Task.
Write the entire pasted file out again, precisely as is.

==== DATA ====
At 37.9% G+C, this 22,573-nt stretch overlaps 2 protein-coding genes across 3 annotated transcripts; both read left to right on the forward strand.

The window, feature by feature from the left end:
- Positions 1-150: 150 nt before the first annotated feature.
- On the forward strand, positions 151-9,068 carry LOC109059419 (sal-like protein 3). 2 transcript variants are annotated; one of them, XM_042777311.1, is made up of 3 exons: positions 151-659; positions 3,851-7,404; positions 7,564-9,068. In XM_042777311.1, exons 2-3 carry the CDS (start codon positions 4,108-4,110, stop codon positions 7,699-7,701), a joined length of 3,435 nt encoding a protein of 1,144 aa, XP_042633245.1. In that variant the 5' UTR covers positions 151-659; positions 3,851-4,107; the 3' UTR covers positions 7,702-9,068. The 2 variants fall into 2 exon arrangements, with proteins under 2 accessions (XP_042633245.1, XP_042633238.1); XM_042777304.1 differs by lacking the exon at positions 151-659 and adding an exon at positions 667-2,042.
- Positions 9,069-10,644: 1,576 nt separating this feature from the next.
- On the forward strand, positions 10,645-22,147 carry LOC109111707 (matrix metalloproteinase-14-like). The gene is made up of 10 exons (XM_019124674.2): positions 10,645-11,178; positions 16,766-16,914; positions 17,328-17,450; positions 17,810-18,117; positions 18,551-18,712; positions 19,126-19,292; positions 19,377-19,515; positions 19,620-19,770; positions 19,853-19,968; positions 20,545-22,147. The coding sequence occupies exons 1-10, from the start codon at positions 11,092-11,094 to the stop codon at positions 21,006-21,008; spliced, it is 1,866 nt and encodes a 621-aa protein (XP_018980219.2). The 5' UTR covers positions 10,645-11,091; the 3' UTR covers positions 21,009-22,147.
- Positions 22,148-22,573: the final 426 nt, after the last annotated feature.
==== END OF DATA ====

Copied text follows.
At 37.9% G+C, this 22,573-nt stretch overlaps 2 protein-coding genes across 3 annotated transcripts; both read left to right on the forward strand.

The window, feature by feature from the left end:
- Positions 1-150: 150 nt before the first annotated feature.
- On the forward strand, positions 151-9,068 carry LOC109059419 (sal-like protein 3). 2 transcript variants are annotated; one of them, XM_042777311.1, is made up of 3 exons: positions 151-659; positions 3,851-7,404; positions 7,564-9,068. In XM_042777311.1, exons 2-3 carry the CDS (start codon positions 4,108-4,110, stop codon positions 7,699-7,701), a joined length of 3,435 nt encoding a protein of 1,144 aa, XP_042633245.1. In that variant the 5' UTR covers positions 151-659; positions 3,851-4,107; the 3' UTR covers positions 7,702-9,068. The 2 variants fall into 2 exon arrangements, with proteins under 2 accessions (XP_042633245.1, XP_042633238.1); XM_042777304.1 differs by lacking the exon at positions 151-659 and adding an exon at positions 667-2,042.
- Positions 9,069-10,644: 1,576 nt separating this feature from the next.
- On the forward strand, positions 10,645-22,147 carry LOC109111707 (matrix metalloproteinase-14-like). The gene is made up of 10 exons (XM_019124674.2): positions 10,645-11,178; positions 16,766-16,914; positions 17,328-17,450; positions 17,810-18,117; positions 18,551-18,712; positions 19,126-19,292; positions 19,377-19,515; positions 19,620-19,770; positions 19,853-19,968; positions 20,545-22,147. The coding sequence occupies exons 1-10, from the start codon at positions 11,092-11,094 to the stop codon at positions 21,006-21,008; spliced, it is 1,866 nt and encodes a 621-aa protein (XP_018980219.2). The 5' UTR covers positions 10,645-11,091; the 3' UTR covers positions 21,009-22,147.
- Positions 22,148-22,573: the final 426 nt, after the last annotated feature.